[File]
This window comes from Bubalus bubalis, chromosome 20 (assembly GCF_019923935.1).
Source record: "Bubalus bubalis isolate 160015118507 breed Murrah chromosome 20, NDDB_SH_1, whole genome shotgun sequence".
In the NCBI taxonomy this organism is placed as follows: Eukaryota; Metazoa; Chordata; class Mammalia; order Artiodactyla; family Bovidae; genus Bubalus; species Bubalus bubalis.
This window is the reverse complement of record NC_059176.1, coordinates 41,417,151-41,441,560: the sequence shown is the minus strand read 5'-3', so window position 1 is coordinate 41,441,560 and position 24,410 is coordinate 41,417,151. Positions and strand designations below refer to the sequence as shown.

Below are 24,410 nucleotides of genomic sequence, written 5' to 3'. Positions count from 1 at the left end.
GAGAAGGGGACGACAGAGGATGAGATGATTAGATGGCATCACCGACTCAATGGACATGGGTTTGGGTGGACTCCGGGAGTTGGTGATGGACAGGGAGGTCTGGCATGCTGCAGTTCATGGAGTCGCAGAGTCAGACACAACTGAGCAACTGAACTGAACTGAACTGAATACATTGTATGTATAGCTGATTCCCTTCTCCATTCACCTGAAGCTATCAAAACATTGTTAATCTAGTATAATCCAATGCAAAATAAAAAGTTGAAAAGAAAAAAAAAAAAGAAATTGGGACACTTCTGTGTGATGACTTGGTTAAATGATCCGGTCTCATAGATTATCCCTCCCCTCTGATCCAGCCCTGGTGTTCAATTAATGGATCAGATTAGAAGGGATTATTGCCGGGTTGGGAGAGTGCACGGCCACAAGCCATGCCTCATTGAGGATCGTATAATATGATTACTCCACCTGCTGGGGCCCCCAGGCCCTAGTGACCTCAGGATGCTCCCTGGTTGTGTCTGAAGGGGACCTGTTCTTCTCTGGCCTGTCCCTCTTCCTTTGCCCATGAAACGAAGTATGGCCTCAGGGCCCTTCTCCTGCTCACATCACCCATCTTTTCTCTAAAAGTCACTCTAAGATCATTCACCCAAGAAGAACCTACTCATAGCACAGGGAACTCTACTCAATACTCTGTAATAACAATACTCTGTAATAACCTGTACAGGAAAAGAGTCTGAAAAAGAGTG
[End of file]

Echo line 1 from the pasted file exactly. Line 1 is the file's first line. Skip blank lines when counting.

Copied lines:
This window comes from Bubalus bubalis, chromosome 20 (assembly GCF_019923935.1).